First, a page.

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Man in the mirror

It was a blustery November morning. I locked the car, and proceeded to trudge up the hill into work, my head down to keep the drizzling rain out of my eyes. I glanced up, and saw one of my colleagues coming down towards the car park, her shift in A&E finished. I muttered a ‘Hello’, as bright as I could muster. She smiled at me. She seemed pleased to see me. Very pleased.

‘This,’ she said, gesturing at her own face, nodding towards me, ‘this is very impressive.’

This threw me somewhat. I was flummoxed. What is the social etiquette for an inappropriate compliment from a female colleague to a married man in the drizzle? My mind swam for something to say. This was going to be very uncomfortable.

Then I remembered the moustache.

This is, after all, Movember.  I am duly joining in, and by this point was sporting a reasonable effort at a handlebar moustache. It is for charity (though in honesty curiosity did play a part) and not shaving is, in my own personal experience, quite a lot easier than running a marathon. Thus I could breathe a sigh of relief, make chit chat and be on my way. Thanks be to my moustache! How could I have forgotten? And yet, throughout the whole month, I did forget it was there, only to be reminded by peoples’ reactions.

It was very odd to suddenly be judged by both colleagues and strangers on my appearance, and I can’t say that it was an entirely enjoyable experience.  I had suddenly ceased to be me, and was instead relegated to mere moustache bearer. People liked it, or hated it, or found it amusing, or scruffy, or any number of things. They would feel free to stare, to pass comment or, what I found most bizarre, to avoid making any sort of eye contact at all. It was as if I was someone else, someone who stood out more, and who was therefore prone to being judged purely on the way I looked. It occurred to me then that this is what some people must face every day of their lives, and not necessarily by dint of having a moustache. After all, I could throw in the towel at any point. All it needed was a razor. It was through my own choice that I looked the way I did. How many people receive unwanted attention because of the way they look and don’t have that choice?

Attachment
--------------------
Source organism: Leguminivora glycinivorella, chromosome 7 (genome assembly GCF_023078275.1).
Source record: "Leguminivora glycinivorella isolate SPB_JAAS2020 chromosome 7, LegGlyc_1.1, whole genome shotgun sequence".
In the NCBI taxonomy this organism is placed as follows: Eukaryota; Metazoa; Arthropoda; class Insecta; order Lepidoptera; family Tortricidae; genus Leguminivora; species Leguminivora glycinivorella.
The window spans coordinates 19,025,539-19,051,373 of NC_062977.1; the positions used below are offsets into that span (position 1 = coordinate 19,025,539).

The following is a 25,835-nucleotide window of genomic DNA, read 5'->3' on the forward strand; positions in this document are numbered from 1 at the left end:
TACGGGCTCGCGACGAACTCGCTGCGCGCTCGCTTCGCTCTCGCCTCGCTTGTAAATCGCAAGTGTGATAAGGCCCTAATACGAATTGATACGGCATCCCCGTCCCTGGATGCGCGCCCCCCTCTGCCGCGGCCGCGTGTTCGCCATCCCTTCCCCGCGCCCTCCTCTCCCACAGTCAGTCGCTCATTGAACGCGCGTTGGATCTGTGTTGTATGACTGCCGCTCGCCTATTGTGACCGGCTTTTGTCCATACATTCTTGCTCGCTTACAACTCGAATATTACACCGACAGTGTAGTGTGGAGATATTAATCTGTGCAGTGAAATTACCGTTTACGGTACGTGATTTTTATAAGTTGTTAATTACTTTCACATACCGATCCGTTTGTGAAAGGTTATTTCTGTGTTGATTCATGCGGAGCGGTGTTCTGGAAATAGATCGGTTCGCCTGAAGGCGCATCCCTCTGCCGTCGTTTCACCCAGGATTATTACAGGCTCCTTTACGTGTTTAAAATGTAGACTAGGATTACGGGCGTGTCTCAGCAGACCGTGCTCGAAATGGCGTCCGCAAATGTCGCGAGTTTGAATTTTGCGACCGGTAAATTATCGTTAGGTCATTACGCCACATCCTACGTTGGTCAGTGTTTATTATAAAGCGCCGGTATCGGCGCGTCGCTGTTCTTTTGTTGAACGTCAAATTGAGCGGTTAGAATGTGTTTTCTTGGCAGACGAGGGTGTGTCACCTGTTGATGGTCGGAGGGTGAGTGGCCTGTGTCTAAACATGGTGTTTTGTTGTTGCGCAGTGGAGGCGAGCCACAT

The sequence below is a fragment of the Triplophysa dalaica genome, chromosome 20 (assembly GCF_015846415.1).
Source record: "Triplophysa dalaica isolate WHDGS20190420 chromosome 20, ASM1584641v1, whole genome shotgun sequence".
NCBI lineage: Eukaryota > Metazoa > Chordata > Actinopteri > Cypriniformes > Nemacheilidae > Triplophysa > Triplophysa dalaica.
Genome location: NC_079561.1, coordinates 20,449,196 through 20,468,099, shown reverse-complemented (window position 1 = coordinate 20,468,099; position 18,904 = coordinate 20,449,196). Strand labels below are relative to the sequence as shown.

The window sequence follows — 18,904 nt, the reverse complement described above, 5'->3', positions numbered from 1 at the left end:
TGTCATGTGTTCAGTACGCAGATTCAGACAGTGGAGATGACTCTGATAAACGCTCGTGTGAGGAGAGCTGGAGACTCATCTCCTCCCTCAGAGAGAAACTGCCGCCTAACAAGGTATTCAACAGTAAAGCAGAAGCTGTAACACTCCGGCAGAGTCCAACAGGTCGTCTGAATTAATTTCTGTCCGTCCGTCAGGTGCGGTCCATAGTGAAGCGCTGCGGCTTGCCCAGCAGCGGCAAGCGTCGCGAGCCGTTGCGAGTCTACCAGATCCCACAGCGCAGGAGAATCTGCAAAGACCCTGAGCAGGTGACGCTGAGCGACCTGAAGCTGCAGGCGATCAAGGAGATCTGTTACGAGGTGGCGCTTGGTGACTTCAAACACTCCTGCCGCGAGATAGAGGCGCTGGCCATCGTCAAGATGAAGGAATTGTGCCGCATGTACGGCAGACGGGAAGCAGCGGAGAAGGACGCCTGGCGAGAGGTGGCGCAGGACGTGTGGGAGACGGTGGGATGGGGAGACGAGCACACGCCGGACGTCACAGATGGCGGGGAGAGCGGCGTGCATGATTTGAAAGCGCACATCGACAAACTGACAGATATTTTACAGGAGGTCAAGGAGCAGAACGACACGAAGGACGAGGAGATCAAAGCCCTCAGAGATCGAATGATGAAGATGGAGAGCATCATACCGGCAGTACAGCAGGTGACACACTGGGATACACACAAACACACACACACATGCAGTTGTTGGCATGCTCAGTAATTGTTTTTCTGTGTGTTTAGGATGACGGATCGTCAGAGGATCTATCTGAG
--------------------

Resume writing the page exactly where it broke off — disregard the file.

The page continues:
As a society we are supposedly civilised. We don’t stare, or point, or laugh at people who look different from the way we do. That’s not how we’re brought up. We treat people based on their personalities, on their actions, on the quality of their character. Apart from the fact we don’t. Movember taught me that much, and it is a sad lesson to learn.

So I continued to wear my moustache proudly throughout the month, ostensibly raising awareness of prostate cancer, but inwardly aware that I was bearing a load, however mild, that not everyone could choose to put down.

Very few young men these days choose to wear a moustache (TV’s Mike Wozniak being a notable exception, and he’s a comedian). But to gain some small and temporary insight into how society can make you feel so different over such a small thing as how you look, I recommend going easy on the razor.

Dr Tim Cassford is a GPST1 in Chichester